FM: I said, hmmm, because two things, one is my impression is that cutting is much less common among boys than girls, and that 16 is fairly late for onset of that as a symptom.  But I might be wrong -

You’re right.  Before 16 there wasn’t really much self-harm, and girls do cut a lot more than boys.  

FM: Okay, so the most important event was your friend going to where you were afraid you would head if you didn’t get out, so it was the signal for you to get gone…


FM: Alrighty.  Next finish-up question:  People who read this story will be forming an opinion of how they think it’s going to turn out, for good or not so good.  What is your opinion about that?  How do you think this story will unfold, good?  Not so good?  Are you optimistic or not so much?

I think I’ll be able to get my schooling done in the next two years.  I’m not so sure about university.  I’m thinking about going into the Canadian Forces as an aviation mechanic because my paternal grandfather used to fly bomber planes in World War Two and my maternal grandfather helped build the Avro Arrow engine system, he was the chief engineer.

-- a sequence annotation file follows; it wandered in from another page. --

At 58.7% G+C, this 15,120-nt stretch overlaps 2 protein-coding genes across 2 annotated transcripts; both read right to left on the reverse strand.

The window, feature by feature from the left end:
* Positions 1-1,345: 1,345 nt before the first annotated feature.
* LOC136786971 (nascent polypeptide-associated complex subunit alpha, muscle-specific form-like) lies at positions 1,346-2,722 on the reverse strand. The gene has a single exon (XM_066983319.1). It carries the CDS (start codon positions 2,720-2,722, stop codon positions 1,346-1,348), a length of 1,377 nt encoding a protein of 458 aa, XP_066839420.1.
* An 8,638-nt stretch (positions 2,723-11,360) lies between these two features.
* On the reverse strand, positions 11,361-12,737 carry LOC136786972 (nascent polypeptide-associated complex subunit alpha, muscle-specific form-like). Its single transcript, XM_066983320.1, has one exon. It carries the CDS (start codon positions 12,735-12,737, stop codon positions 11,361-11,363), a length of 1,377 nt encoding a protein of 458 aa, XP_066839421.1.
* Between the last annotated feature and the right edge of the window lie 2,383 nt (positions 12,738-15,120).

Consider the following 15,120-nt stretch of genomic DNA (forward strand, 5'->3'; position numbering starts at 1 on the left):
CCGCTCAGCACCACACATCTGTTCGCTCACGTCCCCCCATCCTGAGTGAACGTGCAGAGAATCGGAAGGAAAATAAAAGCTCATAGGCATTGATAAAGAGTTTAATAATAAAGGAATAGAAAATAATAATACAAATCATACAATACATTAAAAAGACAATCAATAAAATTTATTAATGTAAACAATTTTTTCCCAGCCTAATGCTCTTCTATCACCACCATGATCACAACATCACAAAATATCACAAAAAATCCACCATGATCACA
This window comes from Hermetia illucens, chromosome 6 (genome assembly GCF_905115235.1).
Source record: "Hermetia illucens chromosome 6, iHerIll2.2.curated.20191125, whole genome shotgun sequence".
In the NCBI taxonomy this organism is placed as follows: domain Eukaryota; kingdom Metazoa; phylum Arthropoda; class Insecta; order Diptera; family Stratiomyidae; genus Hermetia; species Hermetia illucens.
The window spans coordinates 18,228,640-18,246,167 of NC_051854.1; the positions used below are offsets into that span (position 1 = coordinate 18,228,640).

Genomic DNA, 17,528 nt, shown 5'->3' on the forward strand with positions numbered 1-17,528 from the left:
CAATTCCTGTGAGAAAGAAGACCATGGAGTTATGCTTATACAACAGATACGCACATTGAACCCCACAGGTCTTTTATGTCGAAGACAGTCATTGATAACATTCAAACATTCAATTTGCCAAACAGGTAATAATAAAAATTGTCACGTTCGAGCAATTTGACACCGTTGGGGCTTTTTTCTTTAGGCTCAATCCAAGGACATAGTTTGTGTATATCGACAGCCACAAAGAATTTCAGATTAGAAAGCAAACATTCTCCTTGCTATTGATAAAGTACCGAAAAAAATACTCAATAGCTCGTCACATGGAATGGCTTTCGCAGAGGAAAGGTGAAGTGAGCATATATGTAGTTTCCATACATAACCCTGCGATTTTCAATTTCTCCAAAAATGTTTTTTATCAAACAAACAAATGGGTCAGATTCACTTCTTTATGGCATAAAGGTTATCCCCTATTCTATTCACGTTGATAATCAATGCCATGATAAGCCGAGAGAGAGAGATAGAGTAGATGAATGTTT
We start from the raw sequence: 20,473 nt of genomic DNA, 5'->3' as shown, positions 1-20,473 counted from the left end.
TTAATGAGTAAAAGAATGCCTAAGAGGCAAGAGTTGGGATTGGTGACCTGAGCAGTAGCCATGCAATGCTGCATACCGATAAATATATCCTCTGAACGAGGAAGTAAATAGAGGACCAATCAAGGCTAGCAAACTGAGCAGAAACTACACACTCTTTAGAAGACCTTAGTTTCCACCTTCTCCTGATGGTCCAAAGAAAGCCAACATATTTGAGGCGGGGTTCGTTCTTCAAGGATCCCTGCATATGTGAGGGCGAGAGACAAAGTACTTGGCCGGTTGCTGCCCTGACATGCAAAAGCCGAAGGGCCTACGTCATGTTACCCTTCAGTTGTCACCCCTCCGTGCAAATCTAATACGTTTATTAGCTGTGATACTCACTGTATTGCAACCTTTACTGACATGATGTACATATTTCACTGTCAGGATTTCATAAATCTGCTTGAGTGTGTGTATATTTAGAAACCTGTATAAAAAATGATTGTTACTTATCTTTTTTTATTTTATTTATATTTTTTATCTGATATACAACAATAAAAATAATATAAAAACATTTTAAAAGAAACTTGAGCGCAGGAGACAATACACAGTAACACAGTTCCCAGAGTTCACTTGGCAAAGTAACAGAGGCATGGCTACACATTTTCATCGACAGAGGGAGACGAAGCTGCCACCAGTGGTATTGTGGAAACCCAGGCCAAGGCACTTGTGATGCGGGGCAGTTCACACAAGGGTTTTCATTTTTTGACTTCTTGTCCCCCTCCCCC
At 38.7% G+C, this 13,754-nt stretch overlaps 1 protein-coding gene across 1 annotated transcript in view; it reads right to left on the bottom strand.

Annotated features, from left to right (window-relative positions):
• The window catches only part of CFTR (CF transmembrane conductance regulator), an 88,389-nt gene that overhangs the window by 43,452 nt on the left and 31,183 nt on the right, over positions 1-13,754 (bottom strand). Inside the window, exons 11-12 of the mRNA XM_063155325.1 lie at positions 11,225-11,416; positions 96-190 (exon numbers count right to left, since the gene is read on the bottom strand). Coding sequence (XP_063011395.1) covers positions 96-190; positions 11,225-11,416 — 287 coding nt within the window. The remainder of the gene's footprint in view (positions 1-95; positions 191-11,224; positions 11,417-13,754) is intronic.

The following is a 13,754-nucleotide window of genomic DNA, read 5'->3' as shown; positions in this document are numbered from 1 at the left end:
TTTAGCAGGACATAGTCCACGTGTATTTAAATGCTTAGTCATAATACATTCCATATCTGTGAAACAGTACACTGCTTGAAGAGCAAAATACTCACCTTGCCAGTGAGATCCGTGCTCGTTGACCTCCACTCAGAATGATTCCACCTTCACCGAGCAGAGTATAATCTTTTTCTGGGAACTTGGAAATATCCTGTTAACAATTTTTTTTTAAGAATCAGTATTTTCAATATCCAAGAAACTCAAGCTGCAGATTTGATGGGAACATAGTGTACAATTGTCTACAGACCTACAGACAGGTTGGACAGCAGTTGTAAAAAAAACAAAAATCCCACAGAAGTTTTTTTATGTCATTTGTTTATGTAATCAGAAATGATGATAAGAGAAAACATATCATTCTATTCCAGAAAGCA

FM: So it’s in your genes?  

Kinda, yeah.  I think it’s cool.  But I’d like to go into physics and astronomy and get a degree in that.  Or off to medical school and become a psychiatrist or become a physicist.  

FM: Okay, so two more questions, advice questions.  What advice would you give your younger self, whether or not that younger self would take that advice, what advice that you think would make this story better or easier or smoother or whatever?  

To my younger self?  I’d say get out of there as soon as you turned 16.  There was one day before I turned 16, I was on a holiday all by myself, paid for all by myself, and I was going home to a birthday because I had to, and I thought to myself I should just spend one night on the street and get it all over with.  I’d probably advise myself to go into hospital for a night or something like that.  I would have been eligible the next night to go into a shelter.  I wish I had known that at the time.  I’d done all this planning before and I was still naïve.   

FM: Okay.  So the last advice question is: What advice would you give to those of us who would wish to be helpful to young people like yourself, what advice that would have made this story unfold better, easier, whatever?  

When it comes to the rural environment I lived in, I would really have liked people that could have helped me.  Instead the authoritative people shut out those who did try to help me.  

FM: Who were the people who tried to help?  You haven’t mentioned them.